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Regards to all our listeners!
I'm Rob Logan, Ph.D. senior staff National Library of Medicine for Donald Lindberg, M.D, the Director of the U.S. National Library of Medicine.
Flexible sigmoidoscopy significantly reduces the incidence of and death from colorectal cancer, finds a new, comprehensive study recently published in the New England Journal of Medicine.
Nevertheless, an accompanying editorial notes the study’s findings do not resolve which of the common screening tests for colorectal cancer optimally reduce mortality, prevent new cases of colorectal cancer, and represent the best choice for men and women.
Three of the common tests for colorectal cancer that are discussed in the editorial are: flexible sigmoidoscopy, a fecal occult blood test, and a colonoscopy. MedlinePlus.gov’s colorectal cancer health topic page adds a barium enema and a digital rectal exam are used to find polyps and colorectal cancer.
MedlinePlus.gov’s medical dictionary explains a sigmoidoscopy is a procedure where a scope (inserted in the body) searches some regions of the colon for polyps and possible signs of colorectal cancer. A colonoscopy assesses a larger area (or more regions) of a patient’s colon.
A press release from the National Cancer Institute (NCI) regarding the study’s findings explains a sigmoidoscopy is a less invasive procedure than a colonoscopy and has fewer side effects.
Compared to persons who did not receive screening, the current study suggests a flexible sigmoidoscopy reduced overall colorectal cancer deaths by 26 percent and reduced the incidence of new cases by 21 percent during an 18 year period. The study’s results were based on a randomized clinical trial with almost 155,000 men and women participants, ages 55-74, from 1993-2001.
The study’s participants were part of the National Prostate, Lung, Colorectal, and Ovarian Cancer Screening Trial, a comprehensive national study, sponsored by NCI.
The accompanying editorial implies the current study provides the most robust findings to date about the health benefits of a flexible sigmoidoscopy.
Despite the study’s robust evidence, the editorial explains its findings do not suggest a sigmoidoscopy is a more clinically efficacious procedure than other colorectal cancer screening options. Instead, the editorial’s author writes the study suggests (and we quote): ‘The quality of evidence supporting the effectiveness of screening colonoscopy is inferior to the quality of data supporting flexible sigmoidoscopy’ (end of quote).
In an comment that helps patients make screening choices, Christine Berg M.D., one of the study’s 25 authors, said in a NCI press release (and we quote) “The most important message is that, regardless of modality chosen, colorectal cancer screening lowers mortality from colorectal cancer, and all individuals 50 and over should be screened’ (end of quote).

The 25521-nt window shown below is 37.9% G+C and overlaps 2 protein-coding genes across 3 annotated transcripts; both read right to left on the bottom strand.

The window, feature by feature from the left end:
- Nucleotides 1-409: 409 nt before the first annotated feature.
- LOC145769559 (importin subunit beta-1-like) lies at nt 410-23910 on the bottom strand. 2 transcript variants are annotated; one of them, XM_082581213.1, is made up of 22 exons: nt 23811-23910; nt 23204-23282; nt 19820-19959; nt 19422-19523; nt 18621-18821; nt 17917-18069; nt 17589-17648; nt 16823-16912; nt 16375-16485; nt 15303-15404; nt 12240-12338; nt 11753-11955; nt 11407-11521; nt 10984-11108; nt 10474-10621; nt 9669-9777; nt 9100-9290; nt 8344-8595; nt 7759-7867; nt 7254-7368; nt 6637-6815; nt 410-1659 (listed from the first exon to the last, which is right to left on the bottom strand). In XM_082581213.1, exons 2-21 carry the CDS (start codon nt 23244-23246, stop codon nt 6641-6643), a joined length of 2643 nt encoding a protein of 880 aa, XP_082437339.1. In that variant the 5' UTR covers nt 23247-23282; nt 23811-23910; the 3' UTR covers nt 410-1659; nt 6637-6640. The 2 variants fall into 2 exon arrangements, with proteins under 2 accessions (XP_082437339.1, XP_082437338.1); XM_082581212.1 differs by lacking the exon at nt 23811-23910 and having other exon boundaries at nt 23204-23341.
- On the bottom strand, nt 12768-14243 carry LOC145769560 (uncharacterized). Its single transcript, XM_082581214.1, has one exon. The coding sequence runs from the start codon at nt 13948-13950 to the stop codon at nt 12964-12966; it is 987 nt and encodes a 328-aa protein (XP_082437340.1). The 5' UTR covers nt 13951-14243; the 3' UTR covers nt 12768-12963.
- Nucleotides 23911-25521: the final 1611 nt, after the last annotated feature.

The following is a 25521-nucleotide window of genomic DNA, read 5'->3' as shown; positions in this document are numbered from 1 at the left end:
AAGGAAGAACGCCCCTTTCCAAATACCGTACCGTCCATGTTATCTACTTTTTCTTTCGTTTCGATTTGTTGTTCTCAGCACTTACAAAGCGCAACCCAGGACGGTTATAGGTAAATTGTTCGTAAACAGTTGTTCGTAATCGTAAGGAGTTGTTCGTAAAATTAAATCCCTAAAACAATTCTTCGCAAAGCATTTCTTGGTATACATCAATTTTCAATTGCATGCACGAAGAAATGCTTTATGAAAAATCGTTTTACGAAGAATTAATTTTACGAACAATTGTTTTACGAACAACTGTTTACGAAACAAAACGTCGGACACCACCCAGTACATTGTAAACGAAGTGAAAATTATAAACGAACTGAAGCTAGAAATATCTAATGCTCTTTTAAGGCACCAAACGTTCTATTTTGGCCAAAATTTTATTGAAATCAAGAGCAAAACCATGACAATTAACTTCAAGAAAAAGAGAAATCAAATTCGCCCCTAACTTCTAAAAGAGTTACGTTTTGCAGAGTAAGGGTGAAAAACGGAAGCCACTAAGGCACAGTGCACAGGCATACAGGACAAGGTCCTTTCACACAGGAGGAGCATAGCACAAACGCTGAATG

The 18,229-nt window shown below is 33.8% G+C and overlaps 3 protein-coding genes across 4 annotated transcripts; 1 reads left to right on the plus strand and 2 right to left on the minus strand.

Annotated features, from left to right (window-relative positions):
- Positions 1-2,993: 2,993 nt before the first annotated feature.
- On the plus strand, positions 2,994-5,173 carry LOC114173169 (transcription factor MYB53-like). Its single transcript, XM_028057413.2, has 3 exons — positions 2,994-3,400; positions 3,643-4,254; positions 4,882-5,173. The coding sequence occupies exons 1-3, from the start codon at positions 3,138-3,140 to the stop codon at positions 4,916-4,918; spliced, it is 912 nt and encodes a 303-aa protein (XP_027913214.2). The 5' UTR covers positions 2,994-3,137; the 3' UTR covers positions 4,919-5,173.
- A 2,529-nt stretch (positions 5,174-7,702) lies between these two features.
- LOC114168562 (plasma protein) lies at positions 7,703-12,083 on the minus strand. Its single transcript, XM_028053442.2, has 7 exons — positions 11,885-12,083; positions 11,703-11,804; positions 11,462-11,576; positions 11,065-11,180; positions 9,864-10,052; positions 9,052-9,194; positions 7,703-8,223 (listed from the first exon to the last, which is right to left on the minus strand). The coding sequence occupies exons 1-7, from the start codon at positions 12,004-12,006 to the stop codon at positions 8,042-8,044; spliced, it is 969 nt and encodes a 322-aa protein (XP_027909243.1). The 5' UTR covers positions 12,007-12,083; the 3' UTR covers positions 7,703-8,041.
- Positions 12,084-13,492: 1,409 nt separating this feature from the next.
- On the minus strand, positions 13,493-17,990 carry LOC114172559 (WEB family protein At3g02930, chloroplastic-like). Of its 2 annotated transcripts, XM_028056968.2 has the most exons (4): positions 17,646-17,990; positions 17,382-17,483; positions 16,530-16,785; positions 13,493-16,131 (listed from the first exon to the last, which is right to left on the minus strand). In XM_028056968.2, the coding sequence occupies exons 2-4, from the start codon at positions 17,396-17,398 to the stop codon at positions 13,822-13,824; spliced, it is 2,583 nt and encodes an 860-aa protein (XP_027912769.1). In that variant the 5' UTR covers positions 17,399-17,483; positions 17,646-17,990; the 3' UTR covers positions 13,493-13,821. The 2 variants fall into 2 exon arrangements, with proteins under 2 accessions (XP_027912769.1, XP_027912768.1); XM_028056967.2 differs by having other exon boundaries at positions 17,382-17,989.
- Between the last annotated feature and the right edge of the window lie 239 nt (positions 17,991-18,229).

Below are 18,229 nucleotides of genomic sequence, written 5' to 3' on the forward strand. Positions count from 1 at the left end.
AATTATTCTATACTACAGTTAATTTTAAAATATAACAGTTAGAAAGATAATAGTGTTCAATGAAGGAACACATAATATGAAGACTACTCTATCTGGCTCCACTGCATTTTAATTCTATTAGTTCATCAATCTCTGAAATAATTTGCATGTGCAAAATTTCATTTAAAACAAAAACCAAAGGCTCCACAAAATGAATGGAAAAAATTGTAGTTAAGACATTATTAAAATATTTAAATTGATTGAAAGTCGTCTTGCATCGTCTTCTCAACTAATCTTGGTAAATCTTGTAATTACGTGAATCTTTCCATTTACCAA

The editorial adds not all adults are willing to undergo a colonoscopy and alternative screening options are helpful for patients and their health care providers. The editorial’s author concludes (and we quote): ‘Patient preferences for screening tests should be identified and respected – in this case, the best test is one that gets done’ (end of quote).
Colorectal cancer is the second leading cause of death from cancer among adults. NCI estimates about 52,000 men and women will die of colorectal cancer in 2012. About 73,000 men and 70,000 women will be diagnosed with colorectal cancer in 2012.
An overview of the common tests used to screen for colorectal cancer is available in the ‘start here’ section of MedlinePlus.gov’s colorectal cancer health topic page. A helpful video about screening procedures (provided by Healthy Roads Media) can be found in the ‘videos’ section of MedlinePlus.gov’s colorectal cancer health topic page.
A guide to how colorectal cancer is diagnosed (provided by NCI) is found in the ‘diagnosis/symptoms’ section.
MedlinePlus.gov’s colorectal cancer health topic page additionally contains links to the latest pertinent journal research articles, which are available in the ‘journal articles’ section. Links to related clinical trials that may be occurring in your area are available in the ‘clinical trials’ section. From the colorectal cancer health topic page, you can sign up to receive email updates with links to new information as it becomes available on MedlinePlus.
To find MedlinePlus.gov’s colorectal cancer health topic page, type ‘colon cancer’ in the search box on MedlinePlus.gov’s home page, then, click on ‘Colorectal cancer (National Library of Medicine).’
Specific information about a sigmoidoscopy can be found in the ‘Medical Dictionary’ accessible on the left side of MedlinePlus.gov’s home page. You can get answers to questions that compare a sigmoidoscopy to a colonoscopy and find out more about a flexibile sigmoidoscopy procedure in the ‘specific conditions’ section of MedlinePlus.gov’s colonoscopy health topic page.
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